The morning was devoted to policy issues. We started global and by lunchtime it seemed more relevant to the real world. Copyright issues dominated the politics but we did learn that there was to be a review of the CTM system by the commission and they were going to look at the relationship with national offices (now likely to be redundant after the fee reductions) and whether it was sustainable to have a CTM validly maintained by use only in Malta or Lithuania. The Community patent is to get one last hard push. Margot Frohlinger of DG Internal Market was hopeful that some sop could be found to trade with those resistant to the proposed no-translations and no-validaton needed proposal. Something like the tomato quotas for which the Portuguese had traded use of their national language at OHIM. The proposed patent court may have a better chance of seeing the light of day, with the ECJ having a very limited role to answer questions strictly limited to European law.
After coffee we had the insights of the judiciary. Lord Hoffman will not be a judge by next Tuesday and he was in relaxed mode. The CFI was not represented and came in for a lot of criticism. William Robinson of Freshfields defended but all those trademark opposition appeal decisions seemed to satsify nobody. Apparently national courts have difficulty understanding the ECJ opinions too. This leaves them scope for interpretation and they don't therefore have to disagree. Such is the diplomacy of judges. The Honorable Randall Rader appointed the whole audience federal circuit judges and showed us that it was impossible not to consider policy in any decision. He said that a judge could not be blind to policy issues but you must be aware of your limitations as you dive into those incredibly deep waters.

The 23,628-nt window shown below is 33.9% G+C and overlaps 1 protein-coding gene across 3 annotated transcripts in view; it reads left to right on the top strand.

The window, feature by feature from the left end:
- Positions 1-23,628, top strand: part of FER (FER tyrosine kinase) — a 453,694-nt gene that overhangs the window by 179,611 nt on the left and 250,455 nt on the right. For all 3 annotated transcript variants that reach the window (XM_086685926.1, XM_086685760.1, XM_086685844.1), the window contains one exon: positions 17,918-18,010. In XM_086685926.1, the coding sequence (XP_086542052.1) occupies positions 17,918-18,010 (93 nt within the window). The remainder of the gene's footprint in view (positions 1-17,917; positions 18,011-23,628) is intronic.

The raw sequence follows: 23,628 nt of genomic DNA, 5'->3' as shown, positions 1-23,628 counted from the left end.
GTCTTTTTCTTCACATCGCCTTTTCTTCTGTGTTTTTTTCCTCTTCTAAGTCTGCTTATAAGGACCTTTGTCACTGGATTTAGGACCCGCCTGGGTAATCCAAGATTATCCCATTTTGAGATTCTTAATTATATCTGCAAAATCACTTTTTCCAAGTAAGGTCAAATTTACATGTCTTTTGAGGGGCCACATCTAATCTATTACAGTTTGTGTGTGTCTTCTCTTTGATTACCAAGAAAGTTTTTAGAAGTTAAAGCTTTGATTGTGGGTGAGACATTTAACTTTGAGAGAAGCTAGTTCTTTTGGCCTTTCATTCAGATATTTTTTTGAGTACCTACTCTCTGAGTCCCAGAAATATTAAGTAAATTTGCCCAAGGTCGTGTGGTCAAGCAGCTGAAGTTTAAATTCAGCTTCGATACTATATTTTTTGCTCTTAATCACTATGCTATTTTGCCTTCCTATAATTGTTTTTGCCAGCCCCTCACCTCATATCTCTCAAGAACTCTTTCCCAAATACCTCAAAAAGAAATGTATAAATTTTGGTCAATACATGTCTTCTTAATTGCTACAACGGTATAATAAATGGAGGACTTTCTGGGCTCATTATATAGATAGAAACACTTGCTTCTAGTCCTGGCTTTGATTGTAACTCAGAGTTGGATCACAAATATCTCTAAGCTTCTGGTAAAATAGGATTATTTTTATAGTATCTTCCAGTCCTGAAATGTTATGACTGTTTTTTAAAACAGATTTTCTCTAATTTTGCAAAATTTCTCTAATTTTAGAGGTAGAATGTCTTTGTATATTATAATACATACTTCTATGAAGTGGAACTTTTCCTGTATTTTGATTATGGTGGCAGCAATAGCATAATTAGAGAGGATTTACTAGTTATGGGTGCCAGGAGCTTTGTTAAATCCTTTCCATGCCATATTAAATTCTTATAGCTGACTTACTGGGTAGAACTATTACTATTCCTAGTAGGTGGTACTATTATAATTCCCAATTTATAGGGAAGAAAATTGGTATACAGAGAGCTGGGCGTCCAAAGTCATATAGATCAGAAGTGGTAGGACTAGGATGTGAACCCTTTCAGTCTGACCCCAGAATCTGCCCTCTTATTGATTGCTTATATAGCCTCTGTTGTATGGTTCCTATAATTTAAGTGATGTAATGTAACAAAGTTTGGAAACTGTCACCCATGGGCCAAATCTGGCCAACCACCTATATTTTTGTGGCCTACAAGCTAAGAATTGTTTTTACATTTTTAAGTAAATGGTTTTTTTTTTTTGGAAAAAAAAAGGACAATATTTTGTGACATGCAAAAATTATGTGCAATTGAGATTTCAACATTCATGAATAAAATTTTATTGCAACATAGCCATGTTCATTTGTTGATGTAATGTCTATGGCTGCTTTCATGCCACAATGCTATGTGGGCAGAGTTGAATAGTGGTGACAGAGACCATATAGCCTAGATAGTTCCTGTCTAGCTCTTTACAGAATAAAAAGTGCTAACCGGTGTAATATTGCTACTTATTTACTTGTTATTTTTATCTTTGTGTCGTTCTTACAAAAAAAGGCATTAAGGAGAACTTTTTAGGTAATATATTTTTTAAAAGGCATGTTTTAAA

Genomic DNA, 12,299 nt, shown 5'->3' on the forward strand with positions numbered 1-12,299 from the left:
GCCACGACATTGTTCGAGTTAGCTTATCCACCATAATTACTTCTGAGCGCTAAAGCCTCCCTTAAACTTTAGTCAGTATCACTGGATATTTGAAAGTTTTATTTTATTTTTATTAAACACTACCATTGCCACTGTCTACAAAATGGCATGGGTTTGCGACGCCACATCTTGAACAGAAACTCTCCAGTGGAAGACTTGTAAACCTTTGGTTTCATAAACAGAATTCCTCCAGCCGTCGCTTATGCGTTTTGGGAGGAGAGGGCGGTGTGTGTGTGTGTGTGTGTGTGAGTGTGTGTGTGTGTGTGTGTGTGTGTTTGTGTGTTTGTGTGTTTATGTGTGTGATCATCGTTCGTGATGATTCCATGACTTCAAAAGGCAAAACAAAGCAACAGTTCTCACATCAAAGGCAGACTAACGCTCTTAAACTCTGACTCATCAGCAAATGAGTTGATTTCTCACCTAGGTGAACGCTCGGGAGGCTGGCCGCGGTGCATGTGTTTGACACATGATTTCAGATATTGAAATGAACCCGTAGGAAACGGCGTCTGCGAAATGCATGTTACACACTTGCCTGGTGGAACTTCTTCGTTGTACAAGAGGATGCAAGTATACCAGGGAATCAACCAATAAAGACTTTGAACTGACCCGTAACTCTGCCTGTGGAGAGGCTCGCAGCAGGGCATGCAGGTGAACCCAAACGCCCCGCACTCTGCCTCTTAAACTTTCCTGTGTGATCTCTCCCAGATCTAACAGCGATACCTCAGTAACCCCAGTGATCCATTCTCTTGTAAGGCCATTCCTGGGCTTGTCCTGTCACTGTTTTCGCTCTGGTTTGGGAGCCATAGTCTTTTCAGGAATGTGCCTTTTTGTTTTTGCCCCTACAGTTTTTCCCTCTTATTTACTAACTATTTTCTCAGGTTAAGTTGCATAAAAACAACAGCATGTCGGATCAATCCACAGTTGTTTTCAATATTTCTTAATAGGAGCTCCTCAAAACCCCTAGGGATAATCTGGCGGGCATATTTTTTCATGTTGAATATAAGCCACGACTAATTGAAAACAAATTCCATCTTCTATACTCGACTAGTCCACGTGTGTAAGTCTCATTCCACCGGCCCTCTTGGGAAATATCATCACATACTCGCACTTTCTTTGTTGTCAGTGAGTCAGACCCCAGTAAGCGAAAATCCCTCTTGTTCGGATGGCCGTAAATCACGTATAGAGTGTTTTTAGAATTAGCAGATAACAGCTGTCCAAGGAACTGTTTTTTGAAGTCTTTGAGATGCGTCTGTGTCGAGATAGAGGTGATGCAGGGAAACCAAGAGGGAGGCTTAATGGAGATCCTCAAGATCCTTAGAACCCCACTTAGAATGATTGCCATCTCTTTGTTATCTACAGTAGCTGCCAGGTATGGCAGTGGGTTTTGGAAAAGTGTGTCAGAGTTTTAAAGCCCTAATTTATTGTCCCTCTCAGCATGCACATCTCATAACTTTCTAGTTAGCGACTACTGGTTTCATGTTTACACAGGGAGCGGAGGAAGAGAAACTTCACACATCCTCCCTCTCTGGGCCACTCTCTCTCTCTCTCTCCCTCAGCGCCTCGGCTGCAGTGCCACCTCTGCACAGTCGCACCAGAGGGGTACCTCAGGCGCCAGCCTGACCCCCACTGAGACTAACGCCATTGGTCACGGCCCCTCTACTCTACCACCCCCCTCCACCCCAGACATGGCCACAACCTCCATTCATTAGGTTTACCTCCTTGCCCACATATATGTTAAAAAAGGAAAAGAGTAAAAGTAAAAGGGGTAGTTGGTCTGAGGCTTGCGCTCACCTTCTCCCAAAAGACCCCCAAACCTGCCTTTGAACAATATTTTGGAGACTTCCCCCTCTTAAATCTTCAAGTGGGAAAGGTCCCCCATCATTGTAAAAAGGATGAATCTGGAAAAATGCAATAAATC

At lunch I discussed blogging with some Fordham students who were running the time machines.
The afternoon saw me joing the trademark and design stream, but my Internet is about to dry up so no more for now.

Tuesday, 14 April 2009

IP and recruitment consultants